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[110] 54. "But what weight is to be given to that frenzy of yours, which you term ' divine' and which enables the crazy man to see what the wise man does not see, and invests the man who has lost human intelligence with the intelligence of gods? We Romans venerate the verses of the Sibyl who is said to have uttered them while in a frenzy. Recently there was a rumour, which was believed at the time, but turned out to be false, that one of the interpreters1 of those verses was going to declare in the Senate that, for our safety, the man whom we had as king in fact should be made king also in name. If this is in the books, to what man and to what time does it refer? For it was clever in the author to take care that whatever happened should appear foretold because all reference to persons or time had been [p. 497] omitted.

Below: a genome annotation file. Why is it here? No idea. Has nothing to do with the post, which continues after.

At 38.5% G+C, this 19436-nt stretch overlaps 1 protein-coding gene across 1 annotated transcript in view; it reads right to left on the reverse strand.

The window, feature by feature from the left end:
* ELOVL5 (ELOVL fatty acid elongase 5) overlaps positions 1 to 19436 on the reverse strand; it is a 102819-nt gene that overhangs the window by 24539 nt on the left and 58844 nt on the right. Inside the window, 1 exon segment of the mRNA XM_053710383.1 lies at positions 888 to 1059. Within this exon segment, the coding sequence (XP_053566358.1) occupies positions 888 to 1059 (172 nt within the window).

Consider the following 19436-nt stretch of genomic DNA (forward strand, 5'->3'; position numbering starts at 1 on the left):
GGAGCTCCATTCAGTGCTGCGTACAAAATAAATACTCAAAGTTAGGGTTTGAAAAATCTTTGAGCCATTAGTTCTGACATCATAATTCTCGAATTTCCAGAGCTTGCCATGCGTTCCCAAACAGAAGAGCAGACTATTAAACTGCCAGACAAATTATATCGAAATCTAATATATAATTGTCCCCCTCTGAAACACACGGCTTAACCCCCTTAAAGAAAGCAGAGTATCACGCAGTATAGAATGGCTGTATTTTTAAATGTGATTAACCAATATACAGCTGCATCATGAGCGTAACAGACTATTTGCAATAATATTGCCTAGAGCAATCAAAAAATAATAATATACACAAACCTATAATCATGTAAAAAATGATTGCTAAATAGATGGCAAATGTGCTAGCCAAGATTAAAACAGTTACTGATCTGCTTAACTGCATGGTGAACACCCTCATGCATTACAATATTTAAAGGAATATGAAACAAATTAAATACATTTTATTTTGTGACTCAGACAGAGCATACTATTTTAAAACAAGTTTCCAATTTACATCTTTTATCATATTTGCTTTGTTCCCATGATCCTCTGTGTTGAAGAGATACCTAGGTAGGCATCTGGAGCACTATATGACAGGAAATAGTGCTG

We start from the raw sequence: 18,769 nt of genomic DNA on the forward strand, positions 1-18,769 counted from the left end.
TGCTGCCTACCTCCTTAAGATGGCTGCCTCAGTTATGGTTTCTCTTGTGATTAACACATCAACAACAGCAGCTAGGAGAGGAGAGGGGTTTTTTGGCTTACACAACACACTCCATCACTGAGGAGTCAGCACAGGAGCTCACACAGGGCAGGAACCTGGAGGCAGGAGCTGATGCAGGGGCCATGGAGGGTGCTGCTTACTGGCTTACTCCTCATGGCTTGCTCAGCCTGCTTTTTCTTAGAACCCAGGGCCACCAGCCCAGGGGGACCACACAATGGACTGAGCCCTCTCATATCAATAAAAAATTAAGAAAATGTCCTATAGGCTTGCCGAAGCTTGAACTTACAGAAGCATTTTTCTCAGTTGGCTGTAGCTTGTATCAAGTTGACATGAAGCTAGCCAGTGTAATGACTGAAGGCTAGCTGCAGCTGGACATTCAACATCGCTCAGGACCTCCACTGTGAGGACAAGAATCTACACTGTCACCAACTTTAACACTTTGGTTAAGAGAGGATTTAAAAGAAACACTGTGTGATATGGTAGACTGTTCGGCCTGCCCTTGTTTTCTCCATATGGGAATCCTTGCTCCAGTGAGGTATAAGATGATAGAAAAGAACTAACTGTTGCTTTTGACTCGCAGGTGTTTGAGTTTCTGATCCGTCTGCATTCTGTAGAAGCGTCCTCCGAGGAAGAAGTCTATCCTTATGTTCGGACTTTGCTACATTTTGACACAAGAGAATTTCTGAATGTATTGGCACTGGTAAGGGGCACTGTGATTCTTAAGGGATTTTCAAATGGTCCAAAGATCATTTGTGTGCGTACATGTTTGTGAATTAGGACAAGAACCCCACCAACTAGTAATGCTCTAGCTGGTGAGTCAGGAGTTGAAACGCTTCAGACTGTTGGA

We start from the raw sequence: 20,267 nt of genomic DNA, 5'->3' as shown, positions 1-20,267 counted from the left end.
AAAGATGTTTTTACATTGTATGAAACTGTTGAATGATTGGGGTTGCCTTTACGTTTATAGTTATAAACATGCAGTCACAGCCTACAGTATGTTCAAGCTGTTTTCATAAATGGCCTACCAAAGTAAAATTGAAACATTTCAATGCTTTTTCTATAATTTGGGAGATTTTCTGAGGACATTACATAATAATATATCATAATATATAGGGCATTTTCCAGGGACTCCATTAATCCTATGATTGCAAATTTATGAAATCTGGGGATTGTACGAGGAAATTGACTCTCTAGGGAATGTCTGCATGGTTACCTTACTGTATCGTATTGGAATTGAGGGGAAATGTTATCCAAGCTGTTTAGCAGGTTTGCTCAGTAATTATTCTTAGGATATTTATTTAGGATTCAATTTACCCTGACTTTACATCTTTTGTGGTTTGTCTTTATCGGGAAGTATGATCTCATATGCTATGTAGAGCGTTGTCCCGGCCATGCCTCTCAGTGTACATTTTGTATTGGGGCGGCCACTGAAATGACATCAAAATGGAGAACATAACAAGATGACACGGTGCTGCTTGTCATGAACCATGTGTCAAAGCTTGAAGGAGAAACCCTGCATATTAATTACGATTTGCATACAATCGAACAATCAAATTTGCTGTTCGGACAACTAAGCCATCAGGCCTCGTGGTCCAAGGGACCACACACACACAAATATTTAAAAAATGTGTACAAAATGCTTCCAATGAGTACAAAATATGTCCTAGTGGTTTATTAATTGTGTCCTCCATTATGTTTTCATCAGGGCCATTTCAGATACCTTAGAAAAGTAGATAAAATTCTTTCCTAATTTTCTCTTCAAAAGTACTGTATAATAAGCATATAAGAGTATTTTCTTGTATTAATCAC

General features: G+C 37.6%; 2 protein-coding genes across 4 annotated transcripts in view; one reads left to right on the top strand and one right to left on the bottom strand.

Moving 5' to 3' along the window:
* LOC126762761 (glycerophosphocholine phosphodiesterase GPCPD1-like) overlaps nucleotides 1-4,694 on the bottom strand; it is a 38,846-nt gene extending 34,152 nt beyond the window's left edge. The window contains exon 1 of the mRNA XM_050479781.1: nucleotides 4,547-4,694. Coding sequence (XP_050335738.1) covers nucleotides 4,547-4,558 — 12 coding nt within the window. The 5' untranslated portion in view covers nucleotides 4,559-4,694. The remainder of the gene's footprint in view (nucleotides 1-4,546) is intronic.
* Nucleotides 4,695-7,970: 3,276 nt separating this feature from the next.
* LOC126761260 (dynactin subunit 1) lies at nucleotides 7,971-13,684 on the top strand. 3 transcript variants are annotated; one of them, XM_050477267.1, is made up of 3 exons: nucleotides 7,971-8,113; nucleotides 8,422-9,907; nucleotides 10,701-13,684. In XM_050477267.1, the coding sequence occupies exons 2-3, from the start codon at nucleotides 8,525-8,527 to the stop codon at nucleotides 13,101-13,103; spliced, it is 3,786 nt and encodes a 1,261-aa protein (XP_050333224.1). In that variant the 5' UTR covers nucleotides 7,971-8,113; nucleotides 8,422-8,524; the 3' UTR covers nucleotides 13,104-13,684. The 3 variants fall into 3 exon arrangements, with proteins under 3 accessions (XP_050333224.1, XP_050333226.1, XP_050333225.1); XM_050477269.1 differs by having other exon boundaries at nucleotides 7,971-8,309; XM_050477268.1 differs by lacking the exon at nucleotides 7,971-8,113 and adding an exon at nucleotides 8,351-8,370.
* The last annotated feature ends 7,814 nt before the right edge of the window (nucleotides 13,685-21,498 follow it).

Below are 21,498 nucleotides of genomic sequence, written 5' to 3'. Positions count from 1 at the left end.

1 Lucius Cotta, one of the quindecimviri who had charge of the verses. This story is told by Suetonius in his lul. Caesar, ch. 79. It was said that according to the Sibylline verses the Parthians could only be conquered by a king and therefore that Caesar should be called king. Plutarch, Caesar, ch. 60 and 64.

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